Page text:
However. the introduction of PMR technology on this form factor only increases that transition. the mobile computer will have enough capacity to become an all-in-one personal hub for 5 of 6 . the desktop computer could become the home server with a terabyte of storage. new applications for PMR-based miniature drives might include digital cameras. capacity issues are removed as 2. While many households may continue to maintain a classic 3. as well as information devices for school and work. Digital Video Recorders: With the incorporation of PMR technology.85-inch HDD with PMR. Previously.5-inch HDD as the preferred storage technology for digital video recorders (DVRs). and would enable a built-in storage feature that allowed for long-term photography without offloading images to a computer or other storage device. expected to reach between 6GB and 8GB in 2006. As such. Eventually. which currently use flash. creating even more capacity for music and video applications. which is expected as early as 2006. particularly with the introduction of PMR technology. For instance. With the move to high-definition TV (HDTV) by 2012. the 2.5-inch HDDs will continue to have a place in the mobile PC arena. particularly in the bedroom where the improved acoustics enable DVRs to finally rest in this space. Finally. better operating shock performance at a minimum of 350g and improved acoustics.5-inch HDDs into DVRs will provide a range of benefits including smaller devices.5-inch drives with storage in excess of 200GB will be on the market as early as 2007. it’s likely that smaller devices based on the 2.5-inch HDD will reach capacities that enable it to displace the 3.5-inch HDDs in DVR delivery could greatly change with the introduction of PMR on miniature HDDs. introduction of highercapacity DVRs will be imperative. the capacity afforded by a 0. Mobile PCs: As 1.8-inch HDDs have already begun to show up in mobile PCs. enabling even more robustness for mobile applications as well as more capacity for ultra-portable notebooks. 2.5-inch platform will be used as satellite devices in multiple rooms. while notebooks serve as room-to-room devices for entertainment content. capacity and price have been the major roadblocks for using 2.5-inch-based DVR that serves as the living room entertainment hub. The incorporation of 2. With the implementation of PMR.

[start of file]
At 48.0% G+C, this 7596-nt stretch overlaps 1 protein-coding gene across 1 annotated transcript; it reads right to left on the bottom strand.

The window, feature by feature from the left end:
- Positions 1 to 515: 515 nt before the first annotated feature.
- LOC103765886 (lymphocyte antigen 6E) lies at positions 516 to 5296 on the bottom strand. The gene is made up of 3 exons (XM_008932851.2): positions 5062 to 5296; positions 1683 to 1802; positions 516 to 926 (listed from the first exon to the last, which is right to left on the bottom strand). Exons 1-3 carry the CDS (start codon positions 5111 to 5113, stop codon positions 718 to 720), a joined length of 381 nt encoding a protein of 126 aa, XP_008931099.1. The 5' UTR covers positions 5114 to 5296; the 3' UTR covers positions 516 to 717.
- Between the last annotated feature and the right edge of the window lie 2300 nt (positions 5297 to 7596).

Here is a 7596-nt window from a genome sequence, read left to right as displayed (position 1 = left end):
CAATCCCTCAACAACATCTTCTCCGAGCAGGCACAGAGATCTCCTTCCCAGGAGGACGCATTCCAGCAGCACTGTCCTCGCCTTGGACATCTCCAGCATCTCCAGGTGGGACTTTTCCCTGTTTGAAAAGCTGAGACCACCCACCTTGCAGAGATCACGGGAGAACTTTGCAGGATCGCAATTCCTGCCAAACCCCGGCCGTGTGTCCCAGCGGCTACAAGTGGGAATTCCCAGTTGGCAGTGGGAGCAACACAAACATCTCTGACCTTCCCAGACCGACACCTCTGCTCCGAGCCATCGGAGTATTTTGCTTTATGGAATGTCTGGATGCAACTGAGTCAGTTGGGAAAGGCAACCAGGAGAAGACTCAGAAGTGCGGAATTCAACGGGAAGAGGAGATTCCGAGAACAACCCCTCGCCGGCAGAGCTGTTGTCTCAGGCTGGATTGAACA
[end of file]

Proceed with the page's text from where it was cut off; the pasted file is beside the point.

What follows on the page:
technology performance and functionality – thanks to the addition of PMR technology. car and beyond.85-inch HDD removes these obstacles as capacities and cost/gigabyte will far outweigh flash memory as a viable option for consumer electronics devices. As the need for consumer electronics products to increase in functionality and decrease in footprint grows. cost. thanks to the improved storage capacity needed to drive the digital world. The nearly 30-year drive to achieve perpendicular recording is a quest that will impact everyday personal and business lifestyles. PMR technology will greatly impact consumer electronics products over the next few years by providing up to ten times more storage space than previously thought possible. when put head-to-head with HDDs. which previously had potential to encroach on its territory in small handheld devices such as MP3 players and mobile phones. enabling a truly digital life. the right storage solutions will open new doors to digital information and entertainment products for the home. which removes capacity barriers. In addition. photo storage and work. business data. flash memory falls short on ruggedness and read/write ability over time. Creating Distance From Other Competing Storage Technologies PMR also gives the HDD a leg up on other storage technologies such as flash. particularly with its compact size and lower power requirements. Conclusion: The Road to PMR Ends With an Improved Digital Experience For many emerging devices. Flash capacities approaching 2GB had begun to come down in price making it a formidable competitor to the HDD. small form factor HDDs offer the ideal mix of capacity. the HDD will become an even more critical component in delivering a truly digital experience. office. music. 6 of 6 . However. video. adding PMR to small form factor drives like Toshiba’s 0. As a result.